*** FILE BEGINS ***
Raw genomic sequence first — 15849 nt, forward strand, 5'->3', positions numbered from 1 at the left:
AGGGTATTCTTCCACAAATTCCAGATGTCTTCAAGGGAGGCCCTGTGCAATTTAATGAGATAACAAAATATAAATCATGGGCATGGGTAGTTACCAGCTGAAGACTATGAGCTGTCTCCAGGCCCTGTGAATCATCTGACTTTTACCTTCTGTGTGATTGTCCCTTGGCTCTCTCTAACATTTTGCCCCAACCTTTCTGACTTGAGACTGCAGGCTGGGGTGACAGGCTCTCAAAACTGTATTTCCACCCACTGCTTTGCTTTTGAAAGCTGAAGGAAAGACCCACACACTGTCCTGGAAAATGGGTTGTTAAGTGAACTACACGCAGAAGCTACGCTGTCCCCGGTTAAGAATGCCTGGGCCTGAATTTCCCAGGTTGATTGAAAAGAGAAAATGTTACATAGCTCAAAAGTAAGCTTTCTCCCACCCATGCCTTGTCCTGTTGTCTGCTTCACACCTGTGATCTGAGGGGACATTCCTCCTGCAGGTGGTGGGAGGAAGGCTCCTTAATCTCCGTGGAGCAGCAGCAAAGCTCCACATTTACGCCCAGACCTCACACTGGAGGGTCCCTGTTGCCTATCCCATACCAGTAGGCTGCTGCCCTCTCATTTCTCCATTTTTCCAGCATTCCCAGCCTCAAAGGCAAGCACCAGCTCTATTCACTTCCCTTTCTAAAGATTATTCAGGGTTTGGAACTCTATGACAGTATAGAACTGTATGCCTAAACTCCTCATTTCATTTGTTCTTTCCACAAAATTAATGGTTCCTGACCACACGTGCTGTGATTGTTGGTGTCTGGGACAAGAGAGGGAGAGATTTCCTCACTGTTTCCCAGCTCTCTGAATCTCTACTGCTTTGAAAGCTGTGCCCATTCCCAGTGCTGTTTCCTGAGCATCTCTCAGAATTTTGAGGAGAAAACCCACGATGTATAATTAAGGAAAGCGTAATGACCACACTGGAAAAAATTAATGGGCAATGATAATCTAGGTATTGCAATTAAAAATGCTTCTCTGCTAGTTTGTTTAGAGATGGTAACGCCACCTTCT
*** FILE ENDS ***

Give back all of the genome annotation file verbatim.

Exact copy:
Raw genomic sequence first — 15849 nt, forward strand, 5'->3', positions numbered from 1 at the left:
AGGGTATTCTTCCACAAATTCCAGATGTCTTCAAGGGAGGCCCTGTGCAATTTAATGAGATAACAAAATATAAATCATGGGCATGGGTAGTTACCAGCTGAAGACTATGAGCTGTCTCCAGGCCCTGTGAATCATCTGACTTTTACCTTCTGTGTGATTGTCCCTTGGCTCTCTCTAACATTTTGCCCCAACCTTTCTGACTTGAGACTGCAGGCTGGGGTGACAGGCTCTCAAAACTGTATTTCCACCCACTGCTTTGCTTTTGAAAGCTGAAGGAAAGACCCACACACTGTCCTGGAAAATGGGTTGTTAAGTGAACTACACGCAGAAGCTACGCTGTCCCCGGTTAAGAATGCCTGGGCCTGAATTTCCCAGGTTGATTGAAAAGAGAAAATGTTACATAGCTCAAAAGTAAGCTTTCTCCCACCCATGCCTTGTCCTGTTGTCTGCTTCACACCTGTGATCTGAGGGGACATTCCTCCTGCAGGTGGTGGGAGGAAGGCTCCTTAATCTCCGTGGAGCAGCAGCAAAGCTCCACATTTACGCCCAGACCTCACACTGGAGGGTCCCTGTTGCCTATCCCATACCAGTAGGCTGCTGCCCTCTCATTTCTCCATTTTTCCAGCATTCCCAGCCTCAAAGGCAAGCACCAGCTCTATTCACTTCCCTTTCTAAAGATTATTCAGGGTTTGGAACTCTATGACAGTATAGAACTGTATGCCTAAACTCCTCATTTCATTTGTTCTTTCCACAAAATTAATGGTTCCTGACCACACGTGCTGTGATTGTTGGTGTCTGGGACAAGAGAGGGAGAGATTTCCTCACTGTTTCCCAGCTCTCTGAATCTCTACTGCTTTGAAAGCTGTGCCCATTCCCAGTGCTGTTTCCTGAGCATCTCTCAGAATTTTGAGGAGAAAACCCACGATGTATAATTAAGGAAAGCGTAATGACCACACTGGAAAAAATTAATGGGCAATGATAATCTAGGTATTGCAATTAAAAATGCTTCTCTGCTAGTTTGTTTAGAGATGGTAACGCCACCTTCT